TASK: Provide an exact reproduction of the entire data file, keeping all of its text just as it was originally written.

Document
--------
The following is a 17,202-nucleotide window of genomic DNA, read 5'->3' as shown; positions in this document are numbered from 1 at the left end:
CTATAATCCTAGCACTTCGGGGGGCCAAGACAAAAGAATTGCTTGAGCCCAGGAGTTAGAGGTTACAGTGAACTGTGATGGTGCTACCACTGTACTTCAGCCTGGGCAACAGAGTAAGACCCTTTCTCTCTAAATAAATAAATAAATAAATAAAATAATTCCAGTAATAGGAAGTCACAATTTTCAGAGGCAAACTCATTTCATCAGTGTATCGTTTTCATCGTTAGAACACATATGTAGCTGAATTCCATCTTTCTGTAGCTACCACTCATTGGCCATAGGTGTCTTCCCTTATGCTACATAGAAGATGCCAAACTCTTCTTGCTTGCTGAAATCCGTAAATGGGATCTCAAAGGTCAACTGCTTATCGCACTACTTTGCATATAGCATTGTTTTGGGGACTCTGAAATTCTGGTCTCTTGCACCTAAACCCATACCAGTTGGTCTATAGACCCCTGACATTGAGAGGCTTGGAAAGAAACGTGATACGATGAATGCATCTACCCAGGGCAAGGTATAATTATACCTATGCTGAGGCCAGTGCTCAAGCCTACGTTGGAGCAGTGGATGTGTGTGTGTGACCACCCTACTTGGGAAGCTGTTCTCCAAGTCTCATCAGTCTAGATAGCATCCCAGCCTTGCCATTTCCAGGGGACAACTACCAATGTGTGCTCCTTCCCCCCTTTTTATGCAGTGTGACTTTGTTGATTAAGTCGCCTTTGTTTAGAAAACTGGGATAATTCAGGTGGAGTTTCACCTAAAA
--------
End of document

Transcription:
The following is a 17,202-nucleotide window of genomic DNA, read 5'->3' as shown; positions in this document are numbered from 1 at the left end:
CTATAATCCTAGCACTTCGGGGGGCCAAGACAAAAGAATTGCTTGAGCCCAGGAGTTAGAGGTTACAGTGAACTGTGATGGTGCTACCACTGTACTTCAGCCTGGGCAACAGAGTAAGACCCTTTCTCTCTAAATAAATAAATAAATAAATAAAATAATTCCAGTAATAGGAAGTCACAATTTTCAGAGGCAAACTCATTTCATCAGTGTATCGTTTTCATCGTTAGAACACATATGTAGCTGAATTCCATCTTTCTGTAGCTACCACTCATTGGCCATAGGTGTCTTCCCTTATGCTACATAGAAGATGCCAAACTCTTCTTGCTTGCTGAAATCCGTAAATGGGATCTCAAAGGTCAACTGCTTATCGCACTACTTTGCATATAGCATTGTTTTGGGGACTCTGAAATTCTGGTCTCTTGCACCTAAACCCATACCAGTTGGTCTATAGACCCCTGACATTGAGAGGCTTGGAAAGAAACGTGATACGATGAATGCATCTACCCAGGGCAAGGTATAATTATACCTATGCTGAGGCCAGTGCTCAAGCCTACGTTGGAGCAGTGGATGTGTGTGTGTGACCACCCTACTTGGGAAGCTGTTCTCCAAGTCTCATCAGTCTAGATAGCATCCCAGCCTTGCCATTTCCAGGGGACAACTACCAATGTGTGCTCCTTCCCCCCTTTTTATGCAGTGTGACTTTGTTGATTAAGTCGCCTTTGTTTAGAAAACTGGGATAATTCAGGTGGAGTTTCACCTAAAA